A seemingly simple phrase can sometimes become stubbornly opaque when the lawyers at the Supreme Court get to it, and that was the case Monday when the justices examined what “changing clothes” means .
It is part of a case brought by Clifton Sandifer and 800 current and former workers at the U.S. Steel plant in Gary, Ind. They claim federal law requires them to be compensated for the time they spend putting on protective gear before reporting to their work stations.
U.S. Steel said the workers need not be paid because of an exception in the law that allows employers and unions to agree not to pay for “any time spent in changing clothes or washing at the beginning or end of each workday.” Such an agreement is in place in Gary.
While washing is not part of the dispute, what constitutes “clothes” is at the heart of the matter.
Sandifer’s attorney, Eric Schnapper of Seattle, said that “not everything an individual wears is clothes.” He said it should not be difficult to differentiate between normal clothes and something unique that industrial workers must don and doff.
“Our test is: An item is not clothes if it is worn to protect against a workplace hazard and was designed to protect against hazards,” he told the justices.
But the U.S. Court of Appeals for the 7th Circuit didn’t accept that and previously ruled against the workers, who are required to wear flame-retardant jackets, pants, snood, gloves, wristlets and leggings.
That court took a picture of a model wearing the attire, and Justice Ruth Bader Ginsburg held it up for Schnapper. “From the picture, that looks like clothes to me,” she said.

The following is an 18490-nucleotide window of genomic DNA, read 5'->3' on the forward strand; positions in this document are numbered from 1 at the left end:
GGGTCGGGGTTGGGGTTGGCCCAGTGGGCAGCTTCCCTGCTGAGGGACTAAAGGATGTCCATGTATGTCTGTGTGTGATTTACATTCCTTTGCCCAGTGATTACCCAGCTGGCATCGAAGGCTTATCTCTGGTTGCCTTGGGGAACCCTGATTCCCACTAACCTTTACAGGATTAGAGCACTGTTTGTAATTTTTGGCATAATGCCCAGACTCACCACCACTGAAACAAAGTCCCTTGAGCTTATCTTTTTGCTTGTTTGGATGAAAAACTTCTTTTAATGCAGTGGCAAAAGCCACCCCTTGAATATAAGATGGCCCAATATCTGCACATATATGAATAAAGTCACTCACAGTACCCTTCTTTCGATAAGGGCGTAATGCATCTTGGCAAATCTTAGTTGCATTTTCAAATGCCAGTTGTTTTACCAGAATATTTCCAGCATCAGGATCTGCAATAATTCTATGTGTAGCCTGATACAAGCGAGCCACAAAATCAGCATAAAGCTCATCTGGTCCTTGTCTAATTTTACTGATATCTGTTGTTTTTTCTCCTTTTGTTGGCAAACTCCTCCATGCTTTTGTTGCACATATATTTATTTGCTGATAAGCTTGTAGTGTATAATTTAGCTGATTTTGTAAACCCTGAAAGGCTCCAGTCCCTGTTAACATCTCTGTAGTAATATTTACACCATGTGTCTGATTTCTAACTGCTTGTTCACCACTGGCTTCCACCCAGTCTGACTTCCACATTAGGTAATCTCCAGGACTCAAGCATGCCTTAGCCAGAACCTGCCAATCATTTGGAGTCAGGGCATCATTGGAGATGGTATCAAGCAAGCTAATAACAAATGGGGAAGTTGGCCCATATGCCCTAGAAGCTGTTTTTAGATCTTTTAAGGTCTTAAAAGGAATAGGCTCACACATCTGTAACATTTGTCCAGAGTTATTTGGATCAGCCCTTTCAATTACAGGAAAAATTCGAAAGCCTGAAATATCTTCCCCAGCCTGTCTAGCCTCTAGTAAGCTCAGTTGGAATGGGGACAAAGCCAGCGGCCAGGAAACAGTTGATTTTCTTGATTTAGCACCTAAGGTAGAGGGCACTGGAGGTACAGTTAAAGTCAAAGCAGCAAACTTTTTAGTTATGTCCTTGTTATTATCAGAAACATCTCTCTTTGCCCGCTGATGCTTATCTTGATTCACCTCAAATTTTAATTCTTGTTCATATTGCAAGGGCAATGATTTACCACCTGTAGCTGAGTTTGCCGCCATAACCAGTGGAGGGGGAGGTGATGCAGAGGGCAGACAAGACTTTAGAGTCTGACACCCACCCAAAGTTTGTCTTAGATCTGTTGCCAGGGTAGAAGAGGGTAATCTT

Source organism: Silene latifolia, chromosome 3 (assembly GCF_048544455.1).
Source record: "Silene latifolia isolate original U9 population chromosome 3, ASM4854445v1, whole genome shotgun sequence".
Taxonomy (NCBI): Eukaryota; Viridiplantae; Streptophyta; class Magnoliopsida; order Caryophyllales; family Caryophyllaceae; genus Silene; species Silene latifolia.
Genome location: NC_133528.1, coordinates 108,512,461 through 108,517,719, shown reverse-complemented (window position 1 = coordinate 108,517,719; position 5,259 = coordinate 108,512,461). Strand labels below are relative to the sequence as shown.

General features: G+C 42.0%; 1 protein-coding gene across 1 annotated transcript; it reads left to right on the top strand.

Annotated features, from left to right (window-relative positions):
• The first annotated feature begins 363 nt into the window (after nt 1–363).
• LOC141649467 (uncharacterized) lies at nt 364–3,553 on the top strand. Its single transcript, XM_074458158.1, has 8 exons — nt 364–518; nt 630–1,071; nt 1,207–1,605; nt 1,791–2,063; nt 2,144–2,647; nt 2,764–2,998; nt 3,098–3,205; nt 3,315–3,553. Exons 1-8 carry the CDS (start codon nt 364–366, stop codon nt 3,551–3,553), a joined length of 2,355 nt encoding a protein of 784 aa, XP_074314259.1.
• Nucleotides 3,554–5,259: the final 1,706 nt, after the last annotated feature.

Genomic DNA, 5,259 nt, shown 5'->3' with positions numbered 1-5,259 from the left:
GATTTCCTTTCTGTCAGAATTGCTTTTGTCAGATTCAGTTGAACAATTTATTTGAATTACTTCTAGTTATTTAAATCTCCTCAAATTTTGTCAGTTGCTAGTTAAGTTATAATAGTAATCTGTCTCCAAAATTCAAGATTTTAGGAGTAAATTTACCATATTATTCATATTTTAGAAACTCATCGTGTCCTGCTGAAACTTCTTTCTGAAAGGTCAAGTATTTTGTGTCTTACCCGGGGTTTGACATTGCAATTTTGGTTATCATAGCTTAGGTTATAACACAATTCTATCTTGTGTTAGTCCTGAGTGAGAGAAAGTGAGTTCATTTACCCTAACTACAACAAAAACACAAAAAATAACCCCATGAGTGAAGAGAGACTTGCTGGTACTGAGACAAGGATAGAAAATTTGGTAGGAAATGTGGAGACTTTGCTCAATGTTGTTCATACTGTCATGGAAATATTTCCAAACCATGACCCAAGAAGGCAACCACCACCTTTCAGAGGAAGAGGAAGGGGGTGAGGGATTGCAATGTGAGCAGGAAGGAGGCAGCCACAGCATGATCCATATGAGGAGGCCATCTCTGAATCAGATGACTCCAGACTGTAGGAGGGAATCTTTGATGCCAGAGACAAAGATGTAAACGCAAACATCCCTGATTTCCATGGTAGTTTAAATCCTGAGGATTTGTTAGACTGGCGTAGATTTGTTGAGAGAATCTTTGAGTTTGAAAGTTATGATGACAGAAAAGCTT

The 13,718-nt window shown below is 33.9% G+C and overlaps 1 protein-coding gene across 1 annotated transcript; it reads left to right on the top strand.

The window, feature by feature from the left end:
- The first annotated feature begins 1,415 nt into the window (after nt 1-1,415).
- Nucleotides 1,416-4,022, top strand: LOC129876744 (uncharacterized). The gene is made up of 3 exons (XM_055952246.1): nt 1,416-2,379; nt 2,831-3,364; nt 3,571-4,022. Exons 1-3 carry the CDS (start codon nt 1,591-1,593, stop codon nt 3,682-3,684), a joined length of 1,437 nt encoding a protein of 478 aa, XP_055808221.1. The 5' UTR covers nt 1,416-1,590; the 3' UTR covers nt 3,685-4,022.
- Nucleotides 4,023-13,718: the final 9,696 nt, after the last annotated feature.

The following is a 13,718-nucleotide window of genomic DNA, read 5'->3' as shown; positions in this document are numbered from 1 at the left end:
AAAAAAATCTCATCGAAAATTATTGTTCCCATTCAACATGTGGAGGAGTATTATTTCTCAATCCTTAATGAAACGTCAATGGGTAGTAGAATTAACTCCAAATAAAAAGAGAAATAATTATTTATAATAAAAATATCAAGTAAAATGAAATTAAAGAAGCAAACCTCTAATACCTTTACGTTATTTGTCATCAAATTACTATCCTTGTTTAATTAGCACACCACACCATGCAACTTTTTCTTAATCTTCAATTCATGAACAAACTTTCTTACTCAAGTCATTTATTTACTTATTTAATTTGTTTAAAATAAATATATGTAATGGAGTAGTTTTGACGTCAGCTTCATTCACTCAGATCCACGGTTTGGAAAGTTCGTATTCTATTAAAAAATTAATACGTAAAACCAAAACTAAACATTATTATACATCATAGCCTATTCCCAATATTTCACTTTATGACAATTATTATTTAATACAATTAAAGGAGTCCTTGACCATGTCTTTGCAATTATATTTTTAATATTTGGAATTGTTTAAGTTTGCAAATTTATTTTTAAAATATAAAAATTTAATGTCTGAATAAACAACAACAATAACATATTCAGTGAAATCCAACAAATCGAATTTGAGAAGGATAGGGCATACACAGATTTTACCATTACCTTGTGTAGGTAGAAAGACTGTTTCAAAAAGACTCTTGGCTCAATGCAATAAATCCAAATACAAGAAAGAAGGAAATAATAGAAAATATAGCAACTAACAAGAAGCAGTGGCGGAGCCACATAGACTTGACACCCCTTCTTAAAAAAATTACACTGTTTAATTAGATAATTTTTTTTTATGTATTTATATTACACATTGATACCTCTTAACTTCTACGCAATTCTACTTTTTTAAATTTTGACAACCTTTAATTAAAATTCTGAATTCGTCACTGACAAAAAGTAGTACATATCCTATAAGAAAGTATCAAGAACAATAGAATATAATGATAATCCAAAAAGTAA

Schnapper said this is a case in which a picture does not tell the story.
But Ginsburg said there were all kinds of jobs that require uniforms — bakers or doormen, for instance — and no one believes those workers should be paid for putting on clothing.
And there was a bit of real-life experience from the court. Chief Justice John G. Roberts Jr., who worked summers in a steel plant to help pay for college, said there were particularly thick blue jeans that workers would wear at the plant but not elsewhere. Don’t those protect from workplace hazards? he asked.
Lawyer Lawrence DiNardo, representing the steel company, said that the focus should be not on the items a worker wears but rather on the process of getting ready for work.
“Collective bargaining does not focus on whether or not a shirt is clothes or a pair of pants are clothes or protective eye gear, and that is how the statute was written,” DiNardo said. “Given those two points, the term ‘clothes’ as used in the statute was intended to encompass the work outfit industrial workers were required to change into and out of to be ready for work. “
Justice Sonia Sotomayor said that would make something like a scuba tank “clothes” for some workers. And she had other examples:
“Your definition would include somebody spending an hour of putting on a suit of armor if he’s going to be a jouster. It would include the space people who put on that complicated white suit that has all the connections to equipment.”
The government proposed that the court differentiate between clothes and equipment.
“For instance,” said Assistant Solicitor General Anthony A. Yang, “the meatpacker might have a chain mail” kind of sleeve, chain-mail gloves and a plexiglass “belly guard” as part of his work attire. Those would not be considered “clothes,” he said.
Interest groups representing manufacturers and others said a ruling in favor of the workers could have a huge impact in back pay and other costs.
At the end of the hour-long argument, Justice Elena Kagan wondered why a government agency had never tackled the question of what the statute means when it says “clothes.”
Schnapper said he did not know, but Justice Antonin Scalia offered a reason.
“Too complicated is why,” he said.
The case is Sandifer v. U.S. Steel.